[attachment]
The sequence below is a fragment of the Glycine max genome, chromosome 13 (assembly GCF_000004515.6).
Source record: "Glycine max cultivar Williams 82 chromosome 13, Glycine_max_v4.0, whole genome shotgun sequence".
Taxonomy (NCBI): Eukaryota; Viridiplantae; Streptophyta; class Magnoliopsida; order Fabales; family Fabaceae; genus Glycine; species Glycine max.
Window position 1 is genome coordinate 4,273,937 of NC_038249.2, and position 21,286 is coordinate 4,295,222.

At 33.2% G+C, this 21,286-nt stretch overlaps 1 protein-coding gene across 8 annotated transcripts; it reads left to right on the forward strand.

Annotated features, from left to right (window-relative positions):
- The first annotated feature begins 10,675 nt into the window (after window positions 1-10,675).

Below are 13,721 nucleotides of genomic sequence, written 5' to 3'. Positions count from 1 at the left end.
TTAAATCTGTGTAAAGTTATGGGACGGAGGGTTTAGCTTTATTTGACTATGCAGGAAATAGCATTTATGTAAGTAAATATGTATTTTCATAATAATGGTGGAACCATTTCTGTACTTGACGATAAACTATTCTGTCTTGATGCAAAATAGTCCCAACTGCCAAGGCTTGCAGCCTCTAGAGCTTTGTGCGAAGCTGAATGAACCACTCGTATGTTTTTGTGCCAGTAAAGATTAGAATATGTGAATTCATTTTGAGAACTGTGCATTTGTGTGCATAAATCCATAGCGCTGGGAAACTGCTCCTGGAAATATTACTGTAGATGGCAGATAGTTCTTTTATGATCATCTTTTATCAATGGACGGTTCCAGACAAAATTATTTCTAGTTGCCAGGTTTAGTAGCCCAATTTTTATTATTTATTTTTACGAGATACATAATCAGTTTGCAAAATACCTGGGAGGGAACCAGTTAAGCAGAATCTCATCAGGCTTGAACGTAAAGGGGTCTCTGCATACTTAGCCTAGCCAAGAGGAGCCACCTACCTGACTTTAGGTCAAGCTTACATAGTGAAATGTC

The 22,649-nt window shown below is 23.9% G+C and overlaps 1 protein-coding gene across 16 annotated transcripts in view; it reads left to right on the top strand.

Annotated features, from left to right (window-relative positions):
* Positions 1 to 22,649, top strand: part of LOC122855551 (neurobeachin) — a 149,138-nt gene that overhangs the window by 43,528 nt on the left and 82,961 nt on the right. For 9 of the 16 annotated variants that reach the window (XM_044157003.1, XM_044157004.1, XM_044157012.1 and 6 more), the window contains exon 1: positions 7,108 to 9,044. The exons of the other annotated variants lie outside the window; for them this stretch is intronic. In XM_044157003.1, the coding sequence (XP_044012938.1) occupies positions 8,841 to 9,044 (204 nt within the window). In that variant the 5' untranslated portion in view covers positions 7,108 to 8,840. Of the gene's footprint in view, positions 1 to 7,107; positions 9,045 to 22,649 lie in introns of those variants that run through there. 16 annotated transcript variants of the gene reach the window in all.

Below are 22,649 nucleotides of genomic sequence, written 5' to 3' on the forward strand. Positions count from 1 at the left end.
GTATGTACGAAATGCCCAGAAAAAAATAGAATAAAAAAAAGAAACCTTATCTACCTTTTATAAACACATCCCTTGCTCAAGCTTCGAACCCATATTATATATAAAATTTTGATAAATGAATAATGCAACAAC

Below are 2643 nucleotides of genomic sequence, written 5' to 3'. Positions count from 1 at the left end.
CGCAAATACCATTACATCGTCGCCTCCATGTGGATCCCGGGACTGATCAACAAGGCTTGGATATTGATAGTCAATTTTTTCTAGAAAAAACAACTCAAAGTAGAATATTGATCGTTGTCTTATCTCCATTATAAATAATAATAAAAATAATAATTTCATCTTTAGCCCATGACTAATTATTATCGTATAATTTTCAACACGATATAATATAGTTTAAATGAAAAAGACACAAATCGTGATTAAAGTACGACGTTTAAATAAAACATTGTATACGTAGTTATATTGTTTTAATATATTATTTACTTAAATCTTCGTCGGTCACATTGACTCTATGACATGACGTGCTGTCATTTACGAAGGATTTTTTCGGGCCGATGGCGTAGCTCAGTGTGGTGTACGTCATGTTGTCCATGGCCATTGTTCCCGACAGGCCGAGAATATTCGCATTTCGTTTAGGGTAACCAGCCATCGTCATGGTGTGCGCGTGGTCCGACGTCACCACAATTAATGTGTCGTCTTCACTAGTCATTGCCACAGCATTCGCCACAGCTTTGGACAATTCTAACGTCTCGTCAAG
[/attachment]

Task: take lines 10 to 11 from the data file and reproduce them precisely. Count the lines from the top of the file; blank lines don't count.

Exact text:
The 22,649-nt window shown below is 23.9% G+C and overlaps 1 protein-coding gene across 16 annotated transcripts in view; it reads left to right on the top strand.

Annotated features, from left to right (window-relative positions):